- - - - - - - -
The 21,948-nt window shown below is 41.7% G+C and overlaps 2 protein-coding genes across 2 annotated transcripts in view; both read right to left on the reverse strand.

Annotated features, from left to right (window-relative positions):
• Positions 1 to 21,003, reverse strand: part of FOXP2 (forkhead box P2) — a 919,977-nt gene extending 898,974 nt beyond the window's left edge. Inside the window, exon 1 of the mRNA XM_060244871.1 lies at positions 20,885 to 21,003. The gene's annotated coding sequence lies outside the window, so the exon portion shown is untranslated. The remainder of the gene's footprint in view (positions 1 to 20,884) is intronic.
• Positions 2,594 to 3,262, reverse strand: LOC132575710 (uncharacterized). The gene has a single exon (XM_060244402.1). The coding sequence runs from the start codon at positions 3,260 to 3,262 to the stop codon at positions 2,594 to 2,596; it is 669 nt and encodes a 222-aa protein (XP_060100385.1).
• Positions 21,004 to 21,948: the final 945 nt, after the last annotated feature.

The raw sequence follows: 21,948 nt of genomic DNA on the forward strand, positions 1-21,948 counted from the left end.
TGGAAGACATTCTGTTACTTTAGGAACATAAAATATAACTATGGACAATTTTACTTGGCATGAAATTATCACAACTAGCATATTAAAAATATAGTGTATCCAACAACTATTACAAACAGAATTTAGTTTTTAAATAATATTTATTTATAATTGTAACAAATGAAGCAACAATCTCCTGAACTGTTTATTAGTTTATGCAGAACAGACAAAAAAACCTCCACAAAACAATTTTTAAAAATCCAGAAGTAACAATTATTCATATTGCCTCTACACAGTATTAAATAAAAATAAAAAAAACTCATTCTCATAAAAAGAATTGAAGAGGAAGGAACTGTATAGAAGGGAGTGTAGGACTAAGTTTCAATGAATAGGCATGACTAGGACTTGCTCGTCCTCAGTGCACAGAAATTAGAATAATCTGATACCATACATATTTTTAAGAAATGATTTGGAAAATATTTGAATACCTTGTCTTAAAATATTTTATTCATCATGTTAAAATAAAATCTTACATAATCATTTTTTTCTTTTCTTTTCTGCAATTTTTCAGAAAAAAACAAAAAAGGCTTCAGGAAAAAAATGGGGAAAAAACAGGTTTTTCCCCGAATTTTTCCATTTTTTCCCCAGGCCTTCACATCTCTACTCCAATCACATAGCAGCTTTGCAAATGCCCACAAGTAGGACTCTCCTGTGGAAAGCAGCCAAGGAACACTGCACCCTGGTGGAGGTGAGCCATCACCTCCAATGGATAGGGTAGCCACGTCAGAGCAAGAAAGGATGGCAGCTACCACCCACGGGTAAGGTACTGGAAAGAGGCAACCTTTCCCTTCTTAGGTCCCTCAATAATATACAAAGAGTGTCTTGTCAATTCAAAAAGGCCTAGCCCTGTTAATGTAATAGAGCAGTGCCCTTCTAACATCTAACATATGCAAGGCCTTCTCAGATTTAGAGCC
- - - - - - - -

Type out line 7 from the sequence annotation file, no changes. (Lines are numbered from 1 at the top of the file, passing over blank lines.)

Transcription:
TGGAAGACATTCTGTTACTTTAGGAACATAAAATATAACTATGGACAATTTTACTTGGCATGAAATTATCACAACTAGCATATTAAAAATATAGTGTATCCAACAACTATTACAAACAGAATTTAGTTTTTAAATAATATTTATTTATAATTGTAACAAATGAAGCAACAATCTCCTGAACTGTTTATTAGTTTATGCAGAACAGACAAAAAAACCTCCACAAAACAATTTTTAAAAATCCAGAAGTAACAATTATTCATATTGCCTCTACACAGTATTAAATAAAAATAAAAAAAACTCATTCTCATAAAAAGAATTGAAGAGGAAGGAACTGTATAGAAGGGAGTGTAGGACTAAGTTTCAATGAATAGGCATGACTAGGACTTGCTCGTCCTCAGTGCACAGAAATTAGAATAATCTGATACCATACATATTTTTAAGAAATGATTTGGAAAATATTTGAATACCTTGTCTTAAAATATTTTATTCATCATGTTAAAATAAAATCTTACATAATCATTTTTTTCTTTTCTTTTCTGCAATTTTTCAGAAAAAAACAAAAAAGGCTTCAGGAAAAAAATGGGGAAAAAACAGGTTTTTCCCCGAATTTTTCCATTTTTTCCCCAGGCCTTCACATCTCTACTCCAATCACATAGCAGCTTTGCAAATGCCCACAAGTAGGACTCTCCTGTGGAAAGCAGCCAAGGAACACTGCACCCTGGTGGAGGTGAGCCATCACCTCCAATGGATAGGGTAGCCACGTCAGAGCAAGAAAGGATGGCAGCTACCACCCACGGGTAAGGTACTGGAAAGAGGCAACCTTTCCCTTCTTAGGTCCCTCAATAATATACAAAGAGTGTCTTGTCAATTCAAAAAGGCCTAGCCCTGTTAATGTAATAGAGCAGTGCCCTTCTAACATCTAACATATGCAAGGCCTTCTCAGATTTAGAGCC